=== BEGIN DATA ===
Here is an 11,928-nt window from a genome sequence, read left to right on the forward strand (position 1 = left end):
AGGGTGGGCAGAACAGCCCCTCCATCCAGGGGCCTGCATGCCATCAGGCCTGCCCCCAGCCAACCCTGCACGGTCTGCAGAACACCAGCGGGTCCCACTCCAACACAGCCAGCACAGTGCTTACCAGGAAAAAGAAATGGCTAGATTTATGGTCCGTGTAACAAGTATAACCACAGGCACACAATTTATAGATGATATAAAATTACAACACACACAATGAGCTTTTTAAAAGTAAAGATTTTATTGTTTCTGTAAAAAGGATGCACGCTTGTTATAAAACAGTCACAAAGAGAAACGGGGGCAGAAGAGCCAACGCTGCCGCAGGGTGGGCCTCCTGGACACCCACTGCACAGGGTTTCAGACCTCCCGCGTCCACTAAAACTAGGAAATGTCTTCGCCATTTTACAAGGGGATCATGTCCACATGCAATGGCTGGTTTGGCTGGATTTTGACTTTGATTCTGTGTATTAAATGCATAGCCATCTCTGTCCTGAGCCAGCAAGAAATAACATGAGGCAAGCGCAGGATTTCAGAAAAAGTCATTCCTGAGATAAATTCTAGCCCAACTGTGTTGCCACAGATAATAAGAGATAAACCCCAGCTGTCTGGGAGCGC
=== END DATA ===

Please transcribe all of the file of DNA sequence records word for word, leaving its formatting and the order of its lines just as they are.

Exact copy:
Here is an 11,928-nt window from a genome sequence, read left to right on the forward strand (position 1 = left end):
AGGGTGGGCAGAACAGCCCCTCCATCCAGGGGCCTGCATGCCATCAGGCCTGCCCCCAGCCAACCCTGCACGGTCTGCAGAACACCAGCGGGTCCCACTCCAACACAGCCAGCACAGTGCTTACCAGGAAAAAGAAATGGCTAGATTTATGGTCCGTGTAACAAGTATAACCACAGGCACACAATTTATAGATGATATAAAATTACAACACACACAATGAGCTTTTTAAAAGTAAAGATTTTATTGTTTCTGTAAAAAGGATGCACGCTTGTTATAAAACAGTCACAAAGAGAAACGGGGGCAGAAGAGCCAACGCTGCCGCAGGGTGGGCCTCCTGGACACCCACTGCACAGGGTTTCAGACCTCCCGCGTCCACTAAAACTAGGAAATGTCTTCGCCATTTTACAAGGGGATCATGTCCACATGCAATGGCTGGTTTGGCTGGATTTTGACTTTGATTCTGTGTATTAAATGCATAGCCATCTCTGTCCTGAGCCAGCAAGAAATAACATGAGGCAAGCGCAGGATTTCAGAAAAAGTCATTCCTGAGATAAATTCTAGCCCAACTGTGTTGCCACAGATAATAAGAGATAAACCCCAGCTGTCTGGGAGCGC